What inspired you and Rick to co-found the Raven Drum Foundation? Why was this important to you? What personal challenges led you to become passionate about creating Raven Drum?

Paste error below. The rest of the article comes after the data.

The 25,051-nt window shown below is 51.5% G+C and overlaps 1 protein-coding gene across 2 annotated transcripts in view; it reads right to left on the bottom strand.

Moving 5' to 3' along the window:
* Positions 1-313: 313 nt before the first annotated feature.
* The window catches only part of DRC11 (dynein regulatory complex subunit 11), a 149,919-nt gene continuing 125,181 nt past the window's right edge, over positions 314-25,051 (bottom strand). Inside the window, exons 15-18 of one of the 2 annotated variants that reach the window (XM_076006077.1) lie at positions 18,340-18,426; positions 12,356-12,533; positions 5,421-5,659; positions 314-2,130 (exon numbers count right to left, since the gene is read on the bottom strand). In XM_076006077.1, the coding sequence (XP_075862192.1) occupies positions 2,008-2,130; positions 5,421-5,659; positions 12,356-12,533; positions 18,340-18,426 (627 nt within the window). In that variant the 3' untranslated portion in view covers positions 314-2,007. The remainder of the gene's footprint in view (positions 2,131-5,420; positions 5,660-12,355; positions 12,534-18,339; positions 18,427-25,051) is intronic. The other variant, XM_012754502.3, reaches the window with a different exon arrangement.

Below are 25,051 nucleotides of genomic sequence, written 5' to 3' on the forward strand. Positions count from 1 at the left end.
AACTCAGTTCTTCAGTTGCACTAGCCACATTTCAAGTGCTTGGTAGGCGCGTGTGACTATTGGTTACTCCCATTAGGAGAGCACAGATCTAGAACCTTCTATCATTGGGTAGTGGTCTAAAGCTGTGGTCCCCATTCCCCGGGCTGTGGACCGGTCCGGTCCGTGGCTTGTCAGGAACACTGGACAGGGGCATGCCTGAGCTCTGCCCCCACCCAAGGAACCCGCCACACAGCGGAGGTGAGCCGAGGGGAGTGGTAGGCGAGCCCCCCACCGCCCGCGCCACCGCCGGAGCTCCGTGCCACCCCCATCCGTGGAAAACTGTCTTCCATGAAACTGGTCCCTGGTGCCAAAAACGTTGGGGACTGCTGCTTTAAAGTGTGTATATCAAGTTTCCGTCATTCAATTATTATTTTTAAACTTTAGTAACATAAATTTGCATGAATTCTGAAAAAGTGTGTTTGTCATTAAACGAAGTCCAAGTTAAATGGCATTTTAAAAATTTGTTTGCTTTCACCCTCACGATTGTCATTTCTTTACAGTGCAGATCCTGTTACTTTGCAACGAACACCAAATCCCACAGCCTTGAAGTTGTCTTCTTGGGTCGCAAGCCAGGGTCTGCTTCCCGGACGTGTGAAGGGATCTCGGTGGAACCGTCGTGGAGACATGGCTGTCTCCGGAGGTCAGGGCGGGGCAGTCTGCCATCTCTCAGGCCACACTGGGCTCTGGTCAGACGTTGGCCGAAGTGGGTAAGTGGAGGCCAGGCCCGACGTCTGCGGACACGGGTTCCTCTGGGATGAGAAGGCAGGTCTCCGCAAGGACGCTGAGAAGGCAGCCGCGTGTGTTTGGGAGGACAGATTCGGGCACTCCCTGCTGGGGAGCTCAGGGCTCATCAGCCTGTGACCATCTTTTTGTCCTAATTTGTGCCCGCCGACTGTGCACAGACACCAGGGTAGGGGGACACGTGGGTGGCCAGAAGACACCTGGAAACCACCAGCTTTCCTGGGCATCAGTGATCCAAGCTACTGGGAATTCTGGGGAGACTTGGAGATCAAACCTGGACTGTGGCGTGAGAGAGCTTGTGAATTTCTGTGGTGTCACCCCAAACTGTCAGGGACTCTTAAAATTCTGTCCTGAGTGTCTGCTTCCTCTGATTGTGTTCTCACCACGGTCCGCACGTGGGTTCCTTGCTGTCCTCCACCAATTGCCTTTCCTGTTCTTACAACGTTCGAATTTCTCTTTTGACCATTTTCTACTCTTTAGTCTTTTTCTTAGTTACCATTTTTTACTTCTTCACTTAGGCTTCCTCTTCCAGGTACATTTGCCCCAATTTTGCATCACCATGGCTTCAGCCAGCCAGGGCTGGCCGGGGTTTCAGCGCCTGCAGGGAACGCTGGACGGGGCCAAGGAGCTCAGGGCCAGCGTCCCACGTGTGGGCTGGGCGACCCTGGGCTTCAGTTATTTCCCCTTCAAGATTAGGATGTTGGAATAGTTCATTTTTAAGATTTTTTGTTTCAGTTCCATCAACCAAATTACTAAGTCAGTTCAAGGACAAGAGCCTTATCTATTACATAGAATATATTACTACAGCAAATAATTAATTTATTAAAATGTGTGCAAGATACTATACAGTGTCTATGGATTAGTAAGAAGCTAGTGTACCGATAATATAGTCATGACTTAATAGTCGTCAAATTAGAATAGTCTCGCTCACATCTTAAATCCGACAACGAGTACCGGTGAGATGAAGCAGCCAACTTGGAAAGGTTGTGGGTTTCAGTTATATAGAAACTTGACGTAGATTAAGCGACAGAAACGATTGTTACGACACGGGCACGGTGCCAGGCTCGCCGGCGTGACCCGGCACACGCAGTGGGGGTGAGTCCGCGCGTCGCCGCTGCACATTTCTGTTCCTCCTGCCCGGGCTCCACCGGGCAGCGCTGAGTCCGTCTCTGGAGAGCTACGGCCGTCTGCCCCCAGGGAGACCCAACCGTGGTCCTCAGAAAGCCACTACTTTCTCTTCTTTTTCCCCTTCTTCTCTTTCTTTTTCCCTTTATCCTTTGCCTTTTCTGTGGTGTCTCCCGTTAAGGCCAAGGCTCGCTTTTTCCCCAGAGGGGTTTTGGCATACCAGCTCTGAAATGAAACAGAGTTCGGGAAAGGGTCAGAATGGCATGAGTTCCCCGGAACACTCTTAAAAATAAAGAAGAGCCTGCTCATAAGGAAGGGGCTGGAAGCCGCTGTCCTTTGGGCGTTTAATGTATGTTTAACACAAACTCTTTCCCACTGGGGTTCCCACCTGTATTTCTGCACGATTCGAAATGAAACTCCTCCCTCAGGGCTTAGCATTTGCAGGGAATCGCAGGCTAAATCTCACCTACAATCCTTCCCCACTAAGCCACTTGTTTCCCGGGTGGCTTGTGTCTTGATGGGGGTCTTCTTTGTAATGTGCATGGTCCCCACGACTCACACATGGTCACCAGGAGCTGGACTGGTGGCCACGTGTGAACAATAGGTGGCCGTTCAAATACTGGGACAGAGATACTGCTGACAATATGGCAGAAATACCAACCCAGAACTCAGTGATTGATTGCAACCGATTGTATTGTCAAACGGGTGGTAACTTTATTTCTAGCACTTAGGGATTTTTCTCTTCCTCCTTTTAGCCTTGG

I met him through a friend as an integrative healing practitioner. We quickly realized that together we had a gift to give to others. We had the ability to be together, create healing spaces together and travel through music to feel good. We worked with refugees from Afghanistan, mainly children who were missing limbs and had suffered trauma. And that was our first drum circle. We drummed and I taught them how to breathe and guided them in learning how to calm their minds to find a safe place in their bodies. We drew with them and saw how profoundly the whole experience changed them. We felt it and decided to lay the groundwork, focusing on the language of music associated with mindfulness. We organize drum circles with groups of people of all ages, from different neighborhoods, professions and backgrounds. Each with a story, challenge or struggle. We all have things we carry around. In a drum circle, cultural differences, political differences don’t exist, it’s a unified group of people who are human and lift each other up.